Eyes Right.doc by suchufp

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									                            Grand Geisinger
                                            by
                                      Eyes Right

Danville, PA – Central Pennsylvania is not the most attractive place in early spring.
Nothing has yet begun to turn green, there are remnants of snow in diminishing piles now
blackened by dust and grime, and the entire atmosphere seems to be one of resignation to
the “that’s how it is here” syndrome.

Danville is located on the western bank of the north branch of the Susquehanna River
approximately 70 miles north of Harrisburg (also on the Susquehanna). In fact, the only
route into Danville from the south is U.S. Route 15 – an old winding highway, now
widened in some places to 4 lanes, which almost religiously follows the turns and bends
of the river north from Harrisburg to Northumberland where the west and north branches
of the Susquehanna come together. From there, Route 15 crosses the west branch and
continues northeast along the western bank of the north branch to Danville. One could
argue that the defining feature of central Pennsylvania is the Susquehanna; from its
headwaters east of Binghamton, New York, it drains most of Pennsylvania, passing
Scranton, Wilkes Barre, and Harrisburg before draining into the Chesapeake Bay at
Havre de Grace, Maryland. It is one of the great American rivers, and like many others,
has produced some spectacular and damaging floods.

As with many small towns in the U.S., Danville’s population has been shrinking from
over 8000 in the early 1900’s to less than 5000 today. The town began as a trading post
in the late 1700’s, but became important in the mid-1800’s due to coal and iron mines in
the nearby mountains. By 1853 the community had numerous blast furnaces, foundries,
and rolling mills producing T-rails for railroads throughout the U.S. Although the iron
industry is long gone today, its influence remains due to the vision of Abigail Geisinger,
the widow of an extremely wealthy iron magnate. Mrs. Geisinger, the daughter of a
wagon-maker, was by all accounts a very unassuming woman. At age 85 she decided to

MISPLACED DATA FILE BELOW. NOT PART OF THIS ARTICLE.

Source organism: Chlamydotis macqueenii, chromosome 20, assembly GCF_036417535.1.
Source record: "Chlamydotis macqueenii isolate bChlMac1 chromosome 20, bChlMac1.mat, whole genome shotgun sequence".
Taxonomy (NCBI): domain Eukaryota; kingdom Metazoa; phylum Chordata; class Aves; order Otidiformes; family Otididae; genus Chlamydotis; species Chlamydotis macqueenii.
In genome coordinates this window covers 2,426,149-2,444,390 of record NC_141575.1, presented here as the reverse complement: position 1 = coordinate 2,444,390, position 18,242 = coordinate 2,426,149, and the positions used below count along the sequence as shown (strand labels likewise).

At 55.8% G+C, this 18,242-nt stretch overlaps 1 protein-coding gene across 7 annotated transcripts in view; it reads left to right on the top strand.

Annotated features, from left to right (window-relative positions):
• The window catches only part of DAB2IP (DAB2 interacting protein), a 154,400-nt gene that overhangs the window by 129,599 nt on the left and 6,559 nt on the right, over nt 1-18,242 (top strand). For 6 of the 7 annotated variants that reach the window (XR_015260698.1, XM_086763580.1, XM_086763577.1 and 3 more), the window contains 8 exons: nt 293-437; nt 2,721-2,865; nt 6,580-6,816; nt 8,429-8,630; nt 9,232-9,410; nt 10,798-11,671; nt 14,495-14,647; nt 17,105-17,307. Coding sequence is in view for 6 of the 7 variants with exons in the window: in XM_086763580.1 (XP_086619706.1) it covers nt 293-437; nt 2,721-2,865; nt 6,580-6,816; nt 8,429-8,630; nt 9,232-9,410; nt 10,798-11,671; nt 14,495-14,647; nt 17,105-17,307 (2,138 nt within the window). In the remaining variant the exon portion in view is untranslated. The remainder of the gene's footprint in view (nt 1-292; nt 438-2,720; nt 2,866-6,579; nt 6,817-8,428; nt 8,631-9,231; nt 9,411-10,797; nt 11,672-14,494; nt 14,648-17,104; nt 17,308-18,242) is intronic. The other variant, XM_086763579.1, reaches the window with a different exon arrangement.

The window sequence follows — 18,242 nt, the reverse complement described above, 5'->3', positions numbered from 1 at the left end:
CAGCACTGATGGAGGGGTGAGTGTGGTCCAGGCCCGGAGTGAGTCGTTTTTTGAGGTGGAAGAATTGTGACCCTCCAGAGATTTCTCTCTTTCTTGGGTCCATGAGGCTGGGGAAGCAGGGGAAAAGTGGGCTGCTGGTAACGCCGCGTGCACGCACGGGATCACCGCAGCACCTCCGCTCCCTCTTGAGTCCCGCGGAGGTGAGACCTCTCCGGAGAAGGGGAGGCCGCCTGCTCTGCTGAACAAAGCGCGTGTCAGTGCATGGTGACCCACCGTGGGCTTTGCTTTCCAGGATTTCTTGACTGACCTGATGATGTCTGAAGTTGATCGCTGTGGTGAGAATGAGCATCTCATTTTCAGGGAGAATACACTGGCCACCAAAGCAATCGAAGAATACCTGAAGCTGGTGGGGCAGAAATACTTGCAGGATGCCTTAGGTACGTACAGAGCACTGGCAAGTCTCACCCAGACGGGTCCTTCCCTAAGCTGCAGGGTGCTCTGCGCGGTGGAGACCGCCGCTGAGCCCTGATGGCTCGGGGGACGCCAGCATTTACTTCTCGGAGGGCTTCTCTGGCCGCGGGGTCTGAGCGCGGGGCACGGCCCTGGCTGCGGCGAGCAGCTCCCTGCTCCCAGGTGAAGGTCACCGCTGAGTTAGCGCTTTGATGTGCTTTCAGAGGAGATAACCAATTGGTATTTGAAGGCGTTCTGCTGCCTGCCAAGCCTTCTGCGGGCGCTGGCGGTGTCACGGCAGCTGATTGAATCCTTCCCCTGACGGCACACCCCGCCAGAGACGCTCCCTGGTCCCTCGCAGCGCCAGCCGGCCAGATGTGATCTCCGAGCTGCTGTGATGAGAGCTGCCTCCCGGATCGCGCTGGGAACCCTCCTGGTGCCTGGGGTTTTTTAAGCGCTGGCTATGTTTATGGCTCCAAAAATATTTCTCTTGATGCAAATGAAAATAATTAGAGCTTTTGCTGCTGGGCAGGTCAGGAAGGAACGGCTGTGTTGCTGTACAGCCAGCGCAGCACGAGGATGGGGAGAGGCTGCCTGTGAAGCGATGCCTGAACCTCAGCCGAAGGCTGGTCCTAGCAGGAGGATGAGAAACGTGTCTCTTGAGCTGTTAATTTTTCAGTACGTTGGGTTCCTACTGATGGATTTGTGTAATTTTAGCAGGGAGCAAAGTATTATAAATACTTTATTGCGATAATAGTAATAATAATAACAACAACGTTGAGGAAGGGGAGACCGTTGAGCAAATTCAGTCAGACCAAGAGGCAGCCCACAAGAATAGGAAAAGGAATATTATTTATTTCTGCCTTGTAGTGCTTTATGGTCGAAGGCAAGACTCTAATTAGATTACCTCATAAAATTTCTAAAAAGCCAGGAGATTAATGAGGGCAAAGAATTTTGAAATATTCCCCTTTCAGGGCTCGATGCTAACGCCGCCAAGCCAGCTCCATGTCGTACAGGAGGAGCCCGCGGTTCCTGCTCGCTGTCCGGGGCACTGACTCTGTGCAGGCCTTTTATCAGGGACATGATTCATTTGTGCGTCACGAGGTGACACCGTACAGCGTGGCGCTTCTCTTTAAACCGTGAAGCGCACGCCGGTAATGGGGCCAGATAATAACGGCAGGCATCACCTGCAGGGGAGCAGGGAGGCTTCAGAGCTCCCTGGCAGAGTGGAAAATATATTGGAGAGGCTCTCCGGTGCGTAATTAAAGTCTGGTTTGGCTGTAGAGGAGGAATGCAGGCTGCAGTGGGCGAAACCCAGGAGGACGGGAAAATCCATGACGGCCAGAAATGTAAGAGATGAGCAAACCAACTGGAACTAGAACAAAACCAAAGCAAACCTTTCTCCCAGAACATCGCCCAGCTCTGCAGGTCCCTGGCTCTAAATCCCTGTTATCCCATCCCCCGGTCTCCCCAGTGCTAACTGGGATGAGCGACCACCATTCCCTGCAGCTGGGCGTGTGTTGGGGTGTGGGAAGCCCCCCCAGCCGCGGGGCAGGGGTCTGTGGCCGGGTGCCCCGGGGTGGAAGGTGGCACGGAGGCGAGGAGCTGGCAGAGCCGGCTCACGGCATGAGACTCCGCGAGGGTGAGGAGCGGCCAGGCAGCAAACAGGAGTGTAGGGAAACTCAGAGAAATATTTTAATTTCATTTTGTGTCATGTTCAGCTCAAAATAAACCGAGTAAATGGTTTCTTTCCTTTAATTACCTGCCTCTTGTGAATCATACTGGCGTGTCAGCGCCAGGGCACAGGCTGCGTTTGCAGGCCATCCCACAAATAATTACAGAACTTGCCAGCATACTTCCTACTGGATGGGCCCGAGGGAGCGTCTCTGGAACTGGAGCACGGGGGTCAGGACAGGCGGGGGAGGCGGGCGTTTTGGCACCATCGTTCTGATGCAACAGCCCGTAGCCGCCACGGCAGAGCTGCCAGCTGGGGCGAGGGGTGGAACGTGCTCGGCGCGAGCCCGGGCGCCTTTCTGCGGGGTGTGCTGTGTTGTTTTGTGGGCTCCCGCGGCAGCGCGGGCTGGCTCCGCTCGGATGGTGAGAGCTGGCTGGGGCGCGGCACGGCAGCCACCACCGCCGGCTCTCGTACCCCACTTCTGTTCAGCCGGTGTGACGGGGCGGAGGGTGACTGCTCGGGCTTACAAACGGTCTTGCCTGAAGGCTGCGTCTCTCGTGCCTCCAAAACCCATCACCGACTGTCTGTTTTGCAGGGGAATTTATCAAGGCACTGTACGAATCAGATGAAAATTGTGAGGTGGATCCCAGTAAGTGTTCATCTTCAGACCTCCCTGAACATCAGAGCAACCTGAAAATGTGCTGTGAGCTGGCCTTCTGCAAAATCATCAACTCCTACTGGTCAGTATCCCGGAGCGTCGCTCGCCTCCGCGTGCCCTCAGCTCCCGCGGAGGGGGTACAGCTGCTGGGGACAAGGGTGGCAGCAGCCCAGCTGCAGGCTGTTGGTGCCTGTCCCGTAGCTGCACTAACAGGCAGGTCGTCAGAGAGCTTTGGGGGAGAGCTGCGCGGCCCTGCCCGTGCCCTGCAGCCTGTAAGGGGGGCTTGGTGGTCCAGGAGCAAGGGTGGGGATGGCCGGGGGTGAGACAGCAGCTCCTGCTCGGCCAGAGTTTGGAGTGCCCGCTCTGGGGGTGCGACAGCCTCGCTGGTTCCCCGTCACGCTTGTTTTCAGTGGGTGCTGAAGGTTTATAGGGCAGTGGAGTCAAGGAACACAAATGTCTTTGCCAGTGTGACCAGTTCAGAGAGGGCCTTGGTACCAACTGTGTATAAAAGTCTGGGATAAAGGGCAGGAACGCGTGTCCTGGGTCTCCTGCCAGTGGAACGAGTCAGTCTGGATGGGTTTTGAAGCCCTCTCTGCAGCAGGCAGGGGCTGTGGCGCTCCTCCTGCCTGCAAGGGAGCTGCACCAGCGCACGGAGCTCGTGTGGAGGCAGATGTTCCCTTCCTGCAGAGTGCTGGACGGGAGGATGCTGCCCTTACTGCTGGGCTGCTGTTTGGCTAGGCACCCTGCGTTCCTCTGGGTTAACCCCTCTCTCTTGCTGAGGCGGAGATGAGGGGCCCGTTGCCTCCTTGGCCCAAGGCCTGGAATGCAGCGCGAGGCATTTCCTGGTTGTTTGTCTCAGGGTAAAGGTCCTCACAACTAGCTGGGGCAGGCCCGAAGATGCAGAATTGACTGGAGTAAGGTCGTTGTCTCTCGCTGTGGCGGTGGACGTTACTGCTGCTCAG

use her late husband’s wealth to establish a hospital in his memory. In 1913 she met a
young physician, Harold Foss, who had been educated at M.I.T. before receiving his
medical degree at Jefferson Medical College in Philadelphia. After a stint in a tiny
Alaskan hospital he worked as an assistant for the famous Mayo brothers before returning
to Pennsylvania. With Mrs. Geisinger’s backing, he laid the plans for and began the
George R. Geisinger Memorial Hospital, which opened in Danville in 1915.

Mrs. Geisinger’s hospital has grown from its original 70 beds to the largest employer in
the Danville region. It is currently a $2.1 billion integrated health services organization
of national stature serving more than 2 million residents throughout 42 counties in central
and northeastern Pennsylvania. In Danville alone, Geisinger has nine separate facilities,
including, in addition to the vast medical center, a children’s hospital, two centers for
research, and a rehabilitation hospital. When I asked a local convenience store operator
where people in the region work, his only answer was “the hospital.” But Geisinger goes
beyond Danville; it also has several locations in the Wilkes Barre area 60 miles to the
east and in State College, 80 miles to the west. It has become arguably the preeminent
rural medical facility in the United States attracting top physicians from around the
world. It certainly has one of the top P.R. organizations which pumps out several press
releases daily in addition to maintaining a state-of-the-art interactive website. Perhaps
the most interesting aspect of Geisinger is that they have their own health insurance plan,
both for employers and for individuals without group coverage. It is not clear exactly
how Geisinger will fare under a national health plan, but one has to be impressed at how
one 85-year old widow’s vision has transformed central Pennsylvania.

I thought you might like to know.

E-R

								
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